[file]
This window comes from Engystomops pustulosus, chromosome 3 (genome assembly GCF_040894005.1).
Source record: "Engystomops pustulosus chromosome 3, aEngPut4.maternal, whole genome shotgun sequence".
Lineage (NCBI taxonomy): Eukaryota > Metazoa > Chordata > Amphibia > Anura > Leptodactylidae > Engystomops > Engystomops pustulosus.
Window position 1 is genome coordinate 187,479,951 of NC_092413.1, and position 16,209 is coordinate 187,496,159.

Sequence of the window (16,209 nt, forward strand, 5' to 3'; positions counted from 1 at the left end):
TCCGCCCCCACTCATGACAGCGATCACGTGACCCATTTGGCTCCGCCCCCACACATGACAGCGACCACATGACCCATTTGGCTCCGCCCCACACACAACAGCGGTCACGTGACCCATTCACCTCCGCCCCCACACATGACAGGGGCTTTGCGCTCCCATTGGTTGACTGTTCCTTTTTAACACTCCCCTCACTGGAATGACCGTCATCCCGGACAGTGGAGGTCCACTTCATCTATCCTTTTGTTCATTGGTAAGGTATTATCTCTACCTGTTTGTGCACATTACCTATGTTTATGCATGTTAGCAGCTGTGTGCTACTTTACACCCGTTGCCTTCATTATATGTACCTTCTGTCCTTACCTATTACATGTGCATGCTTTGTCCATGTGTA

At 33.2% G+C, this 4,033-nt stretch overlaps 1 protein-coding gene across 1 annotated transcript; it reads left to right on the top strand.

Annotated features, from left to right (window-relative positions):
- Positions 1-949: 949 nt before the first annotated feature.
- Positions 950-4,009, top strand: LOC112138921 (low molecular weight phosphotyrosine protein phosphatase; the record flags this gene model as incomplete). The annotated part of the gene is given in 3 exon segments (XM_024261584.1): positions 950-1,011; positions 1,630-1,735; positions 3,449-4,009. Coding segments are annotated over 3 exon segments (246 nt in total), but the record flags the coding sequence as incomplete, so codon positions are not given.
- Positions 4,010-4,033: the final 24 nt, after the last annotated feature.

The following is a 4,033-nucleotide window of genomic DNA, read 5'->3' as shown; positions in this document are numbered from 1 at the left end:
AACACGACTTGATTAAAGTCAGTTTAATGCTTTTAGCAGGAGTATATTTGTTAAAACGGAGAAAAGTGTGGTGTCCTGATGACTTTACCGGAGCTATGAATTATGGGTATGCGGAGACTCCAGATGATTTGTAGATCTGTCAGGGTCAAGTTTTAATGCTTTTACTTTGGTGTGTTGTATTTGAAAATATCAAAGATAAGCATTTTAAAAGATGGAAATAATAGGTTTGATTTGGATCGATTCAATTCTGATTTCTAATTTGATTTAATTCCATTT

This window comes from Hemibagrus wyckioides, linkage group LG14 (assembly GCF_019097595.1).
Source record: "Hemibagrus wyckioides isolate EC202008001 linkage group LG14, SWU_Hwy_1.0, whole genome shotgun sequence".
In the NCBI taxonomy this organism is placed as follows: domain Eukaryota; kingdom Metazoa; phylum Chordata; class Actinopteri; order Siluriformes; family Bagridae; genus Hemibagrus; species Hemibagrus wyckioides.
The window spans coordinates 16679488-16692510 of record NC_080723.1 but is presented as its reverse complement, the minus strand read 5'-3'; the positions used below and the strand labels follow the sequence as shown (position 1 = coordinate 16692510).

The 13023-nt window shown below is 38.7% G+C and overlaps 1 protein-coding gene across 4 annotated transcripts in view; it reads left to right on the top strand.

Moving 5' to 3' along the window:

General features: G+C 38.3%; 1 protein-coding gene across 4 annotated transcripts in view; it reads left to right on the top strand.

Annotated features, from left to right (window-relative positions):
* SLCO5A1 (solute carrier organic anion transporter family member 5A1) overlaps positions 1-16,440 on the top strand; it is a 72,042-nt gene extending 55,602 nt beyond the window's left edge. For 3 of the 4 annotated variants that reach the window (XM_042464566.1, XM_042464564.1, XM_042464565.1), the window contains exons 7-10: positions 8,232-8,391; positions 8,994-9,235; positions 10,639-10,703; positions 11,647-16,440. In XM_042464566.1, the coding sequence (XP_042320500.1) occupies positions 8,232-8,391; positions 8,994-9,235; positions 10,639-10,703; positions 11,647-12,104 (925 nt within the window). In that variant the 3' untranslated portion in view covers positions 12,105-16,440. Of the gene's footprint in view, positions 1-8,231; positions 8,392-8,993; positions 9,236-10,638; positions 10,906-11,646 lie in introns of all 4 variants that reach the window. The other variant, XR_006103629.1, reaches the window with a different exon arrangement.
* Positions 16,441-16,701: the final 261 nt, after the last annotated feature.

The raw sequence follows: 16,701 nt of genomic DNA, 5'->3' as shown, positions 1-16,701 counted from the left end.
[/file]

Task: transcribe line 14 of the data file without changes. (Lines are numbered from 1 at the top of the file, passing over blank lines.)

This window comes from Hemibagrus wyckioides, linkage group LG14 (assembly GCF_019097595.1).